Explore the cutting-edge capabilities of VarSeq in prenatal genetic screening as we delve into real-life cases, expert analysis, and efficient strategies to quickly assess Whole Exome Sequencing (WES) samples for genetic abnormalities in our recent webinar.
Thank you all to those who attended our VarSeq webinar covering prenatal genetic screening! We had a great turnout and loved hearing from our customers in the webinar comments section. This webinar is a companion broadcast to our latest eBook, written by the Golden Helix CEO, Dr. Andreas Scherer. This eBook, Prenatal Genetics, has been downloaded hundreds of times in the few days since its release. Covering the current state of prenatal genetic testing, it also gives several examples of how VarSeq can be used to quickly assess prenatal WES samples for genetic abnormalities. These abnormalities range in size from a chromosomal trisomy event to several small single variant changes. In our webcast, our FAS team, with Dr. Jennifer Dankoff and Solomon Reinman, our Technical FAS, bring these variants to life, demonstrating applicable filtering strategies and taking us all the way to rendering final clinical reports.
Our webinar started off with Jennifer demonstrating Trisomy 21 detection from a WES sample. Consistently high coverage across chromosome 21 resulted in a ratio of over 1.5, as seen in Figure 1. Coupled with the strong Z-score, there was sufficient evidence to call a duplication across chromosome 21.
Although this project had a specific chromosome 21 duplication, the filter chain used to isolate that CNV call was broad enough to identify other large or chromosomal level (Figure 2). Here we are able to identify CNVs in chromosomes 18 and 13 for Edwards Syndrome and Patau Syndrome, respectively. We are not limited to these CNVs, and could also set up unique filter chains for isolating smaller events or chromosome-wide events affecting the sex chromosomes. Through a quick identification, we can move right into analysis with VSClinical to render the final report that can get back to the family.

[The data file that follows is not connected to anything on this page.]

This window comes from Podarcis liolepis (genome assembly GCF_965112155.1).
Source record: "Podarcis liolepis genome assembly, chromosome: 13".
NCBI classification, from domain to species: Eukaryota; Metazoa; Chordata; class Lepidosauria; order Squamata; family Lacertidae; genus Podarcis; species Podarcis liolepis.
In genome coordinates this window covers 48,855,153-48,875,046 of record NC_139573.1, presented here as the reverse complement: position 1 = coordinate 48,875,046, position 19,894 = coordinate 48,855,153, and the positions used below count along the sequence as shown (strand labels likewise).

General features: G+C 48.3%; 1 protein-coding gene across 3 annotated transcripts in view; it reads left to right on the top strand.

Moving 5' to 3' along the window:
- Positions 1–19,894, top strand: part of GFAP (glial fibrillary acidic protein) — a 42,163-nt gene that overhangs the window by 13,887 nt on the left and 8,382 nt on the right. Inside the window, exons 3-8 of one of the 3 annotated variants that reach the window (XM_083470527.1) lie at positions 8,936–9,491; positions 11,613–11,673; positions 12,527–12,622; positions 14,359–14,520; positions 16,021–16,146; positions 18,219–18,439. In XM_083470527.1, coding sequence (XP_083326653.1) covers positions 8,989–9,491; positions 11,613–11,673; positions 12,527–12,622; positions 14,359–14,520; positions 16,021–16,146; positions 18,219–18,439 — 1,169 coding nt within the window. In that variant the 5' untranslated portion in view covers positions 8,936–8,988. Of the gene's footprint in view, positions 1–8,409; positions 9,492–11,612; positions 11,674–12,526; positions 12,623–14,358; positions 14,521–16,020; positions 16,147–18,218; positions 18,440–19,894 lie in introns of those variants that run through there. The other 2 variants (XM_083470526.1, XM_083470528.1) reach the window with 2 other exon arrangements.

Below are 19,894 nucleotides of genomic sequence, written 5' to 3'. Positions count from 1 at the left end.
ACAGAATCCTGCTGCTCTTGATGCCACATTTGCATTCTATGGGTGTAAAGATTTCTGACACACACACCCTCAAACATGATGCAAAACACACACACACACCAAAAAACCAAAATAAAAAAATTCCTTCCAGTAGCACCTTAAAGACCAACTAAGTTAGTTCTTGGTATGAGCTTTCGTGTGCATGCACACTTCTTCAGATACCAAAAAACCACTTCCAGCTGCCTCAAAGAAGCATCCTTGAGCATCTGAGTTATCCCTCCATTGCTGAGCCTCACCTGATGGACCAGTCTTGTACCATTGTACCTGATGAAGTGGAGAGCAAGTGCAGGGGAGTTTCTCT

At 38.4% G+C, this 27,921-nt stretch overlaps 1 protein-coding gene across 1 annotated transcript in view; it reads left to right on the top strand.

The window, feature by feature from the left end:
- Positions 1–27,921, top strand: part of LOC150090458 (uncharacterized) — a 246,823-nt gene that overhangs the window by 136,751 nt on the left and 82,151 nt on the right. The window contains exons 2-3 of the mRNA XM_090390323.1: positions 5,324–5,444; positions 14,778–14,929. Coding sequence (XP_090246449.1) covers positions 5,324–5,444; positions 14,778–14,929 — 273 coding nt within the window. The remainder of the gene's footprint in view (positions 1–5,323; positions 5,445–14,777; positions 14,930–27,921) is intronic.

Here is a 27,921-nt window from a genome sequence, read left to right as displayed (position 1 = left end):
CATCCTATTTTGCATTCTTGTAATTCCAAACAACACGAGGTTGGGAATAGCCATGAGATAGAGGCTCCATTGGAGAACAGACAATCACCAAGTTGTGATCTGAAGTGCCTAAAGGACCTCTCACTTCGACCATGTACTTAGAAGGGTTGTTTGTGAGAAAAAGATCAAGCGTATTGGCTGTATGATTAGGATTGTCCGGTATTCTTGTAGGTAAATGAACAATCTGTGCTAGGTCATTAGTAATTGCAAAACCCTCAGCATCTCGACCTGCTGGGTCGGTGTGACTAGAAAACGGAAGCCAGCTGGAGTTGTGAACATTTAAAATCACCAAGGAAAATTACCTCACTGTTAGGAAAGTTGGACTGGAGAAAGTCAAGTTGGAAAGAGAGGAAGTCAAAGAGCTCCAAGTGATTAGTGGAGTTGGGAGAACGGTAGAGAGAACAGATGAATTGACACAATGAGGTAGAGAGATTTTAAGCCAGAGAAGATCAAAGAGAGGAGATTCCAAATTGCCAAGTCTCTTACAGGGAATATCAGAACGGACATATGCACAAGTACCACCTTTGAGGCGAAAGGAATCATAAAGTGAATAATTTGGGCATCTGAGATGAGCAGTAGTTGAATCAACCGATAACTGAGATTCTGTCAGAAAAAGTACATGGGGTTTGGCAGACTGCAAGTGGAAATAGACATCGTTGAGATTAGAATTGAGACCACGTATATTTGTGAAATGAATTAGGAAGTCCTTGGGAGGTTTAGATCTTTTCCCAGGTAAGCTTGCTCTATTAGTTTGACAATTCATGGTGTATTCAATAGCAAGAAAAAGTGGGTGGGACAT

Analysis with VarSeq and VSClinical is not limited to these large CNV events. Through WES sequencing and analysis, we also have several examples of monogenic diseases identified through VarSeq analysis. Solomon first took us through an example of a male proband who has a family history of Duchenne Muscular Dystrophy. Here, Solomon takes us through a workflow that has been specifically customized to search for pathogenic variants associated with DMD (Figure 3). To do this, there are three gene panels put into a parallel filtering strategy. These panels include genes associated with immunodeficiency, muscular dystrophy, and intellectual disability. By putting these panels in parallel, we can see which variants fall through a specific panel. Last, the ACMG auto-classifier is used to isolate two pathogenic variants for this proband.
One of these pathogenic variants is the DMD G to A change, resulting in a stop gain for the gene (Figure 4). By quickly isolating these variants, we can bring this information into VSClinical, where the ACMG classifier contributes pathogenicity information to what will be our final clinical report. The clinician is then able to render the report and return this information to the waiting family.
For our final project, Solomon had an example with a trio where an unexpected secondary finding is isolated. This sample in question was brought in for routine WES screening. While there are a number of de novo variants and dominant inherited variants isolated using this workflow, we also see the benefit of having a secondary findings column (Figure 5). The inheritance filter has isolated a dominant heterozygous variant that is in a gene specified by the ACMG Secondary Findings gene panel.